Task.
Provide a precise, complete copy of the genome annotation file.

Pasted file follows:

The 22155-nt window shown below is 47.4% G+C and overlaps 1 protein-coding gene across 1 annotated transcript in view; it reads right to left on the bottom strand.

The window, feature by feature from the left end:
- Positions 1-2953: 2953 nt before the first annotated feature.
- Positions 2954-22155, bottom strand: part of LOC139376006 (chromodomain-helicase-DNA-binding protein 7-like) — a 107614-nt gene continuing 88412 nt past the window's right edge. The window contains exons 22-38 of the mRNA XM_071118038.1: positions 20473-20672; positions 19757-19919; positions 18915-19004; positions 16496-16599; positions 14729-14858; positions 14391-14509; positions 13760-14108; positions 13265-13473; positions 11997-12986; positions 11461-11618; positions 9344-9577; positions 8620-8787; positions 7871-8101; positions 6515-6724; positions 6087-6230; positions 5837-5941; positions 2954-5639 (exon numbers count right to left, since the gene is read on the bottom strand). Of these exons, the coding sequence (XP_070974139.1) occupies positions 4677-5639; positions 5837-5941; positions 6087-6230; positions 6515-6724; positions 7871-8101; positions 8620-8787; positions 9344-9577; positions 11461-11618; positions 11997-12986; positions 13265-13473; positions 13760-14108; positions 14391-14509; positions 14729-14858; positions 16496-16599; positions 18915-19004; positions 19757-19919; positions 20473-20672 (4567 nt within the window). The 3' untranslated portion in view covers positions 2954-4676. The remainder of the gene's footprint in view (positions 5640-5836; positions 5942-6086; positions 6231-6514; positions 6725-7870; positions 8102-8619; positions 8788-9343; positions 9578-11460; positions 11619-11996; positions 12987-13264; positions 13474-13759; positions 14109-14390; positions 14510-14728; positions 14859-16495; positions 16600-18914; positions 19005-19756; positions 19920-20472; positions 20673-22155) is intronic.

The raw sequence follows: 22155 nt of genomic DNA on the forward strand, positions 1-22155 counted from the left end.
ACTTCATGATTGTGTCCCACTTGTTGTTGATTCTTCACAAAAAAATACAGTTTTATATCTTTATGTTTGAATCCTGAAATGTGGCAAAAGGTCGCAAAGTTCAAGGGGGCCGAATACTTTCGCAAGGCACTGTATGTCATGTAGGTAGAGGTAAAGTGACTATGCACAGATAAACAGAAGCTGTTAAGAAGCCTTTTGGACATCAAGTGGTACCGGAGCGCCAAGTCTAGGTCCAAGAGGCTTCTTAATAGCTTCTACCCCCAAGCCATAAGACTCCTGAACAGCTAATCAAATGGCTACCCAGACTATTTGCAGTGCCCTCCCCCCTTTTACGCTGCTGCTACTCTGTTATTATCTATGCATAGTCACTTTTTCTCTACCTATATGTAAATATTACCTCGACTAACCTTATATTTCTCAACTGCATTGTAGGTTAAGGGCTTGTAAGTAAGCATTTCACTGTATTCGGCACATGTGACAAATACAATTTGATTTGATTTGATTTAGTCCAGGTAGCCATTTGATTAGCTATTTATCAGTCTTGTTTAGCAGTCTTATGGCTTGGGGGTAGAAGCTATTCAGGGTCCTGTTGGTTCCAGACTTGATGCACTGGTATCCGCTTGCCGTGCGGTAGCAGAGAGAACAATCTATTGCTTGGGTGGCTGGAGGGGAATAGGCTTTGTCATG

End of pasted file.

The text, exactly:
The 22155-nt window shown below is 47.4% G+C and overlaps 1 protein-coding gene across 1 annotated transcript in view; it reads right to left on the bottom strand.

The window, feature by feature from the left end:
- Positions 1-2953: 2953 nt before the first annotated feature.
- Positions 2954-22155, bottom strand: part of LOC139376006 (chromodomain-helicase-DNA-binding protein 7-like) — a 107614-nt gene continuing 88412 nt past the window's right edge. The window contains exons 22-38 of the mRNA XM_071118038.1: positions 20473-20672; positions 19757-19919; positions 18915-19004; positions 16496-16599; positions 14729-14858; positions 14391-14509; positions 13760-14108; positions 13265-13473; positions 11997-12986; positions 11461-11618; positions 9344-9577; positions 8620-8787; positions 7871-8101; positions 6515-6724; positions 6087-6230; positions 5837-5941; positions 2954-5639 (exon numbers count right to left, since the gene is read on the bottom strand). Of these exons, the coding sequence (XP_070974139.1) occupies positions 4677-5639; positions 5837-5941; positions 6087-6230; positions 6515-6724; positions 7871-8101; positions 8620-8787; positions 9344-9577; positions 11461-11618; positions 11997-12986; positions 13265-13473; positions 13760-14108; positions 14391-14509; positions 14729-14858; positions 16496-16599; positions 18915-19004; positions 19757-19919; positions 20473-20672 (4567 nt within the window). The 3' untranslated portion in view covers positions 2954-4676. The remainder of the gene's footprint in view (positions 5640-5836; positions 5942-6086; positions 6231-6514; positions 6725-7870; positions 8102-8619; positions 8788-9343; positions 9578-11460; positions 11619-11996; positions 12987-13264; positions 13474-13759; positions 14109-14390; positions 14510-14728; positions 14859-16495; positions 16600-18914; positions 19005-19756; positions 19920-20472; positions 20673-22155) is intronic.

The raw sequence follows: 22155 nt of genomic DNA on the forward strand, positions 1-22155 counted from the left end.
ACTTCATGATTGTGTCCCACTTGTTGTTGATTCTTCACAAAAAAATACAGTTTTATATCTTTATGTTTGAATCCTGAAATGTGGCAAAAGGTCGCAAAGTTCAAGGGGGCCGAATACTTTCGCAAGGCACTGTATGTCATGTAGGTAGAGGTAAAGTGACTATGCACAGATAAACAGAAGCTGTTAAGAAGCCTTTTGGACATCAAGTGGTACCGGAGCGCCAAGTCTAGGTCCAAGAGGCTTCTTAATAGCTTCTACCCCCAAGCCATAAGACTCCTGAACAGCTAATCAAATGGCTACCCAGACTATTTGCAGTGCCCTCCCCCCTTTTACGCTGCTGCTACTCTGTTATTATCTATGCATAGTCACTTTTTCTCTACCTATATGTAAATATTACCTCGACTAACCTTATATTTCTCAACTGCATTGTAGGTTAAGGGCTTGTAAGTAAGCATTTCACTGTATTCGGCACATGTGACAAATACAATTTGATTTGATTTGATTTAGTCCAGGTAGCCATTTGATTAGCTATTTATCAGTCTTGTTTAGCAGTCTTATGGCTTGGGGGTAGAAGCTATTCAGGGTCCTGTTGGTTCCAGACTTGATGCACTGGTATCCGCTTGCCGTGCGGTAGCAGAGAGAACAATCTATTGCTTGGGTGGCTGGAGGGGAATAGGCTTTGTCATG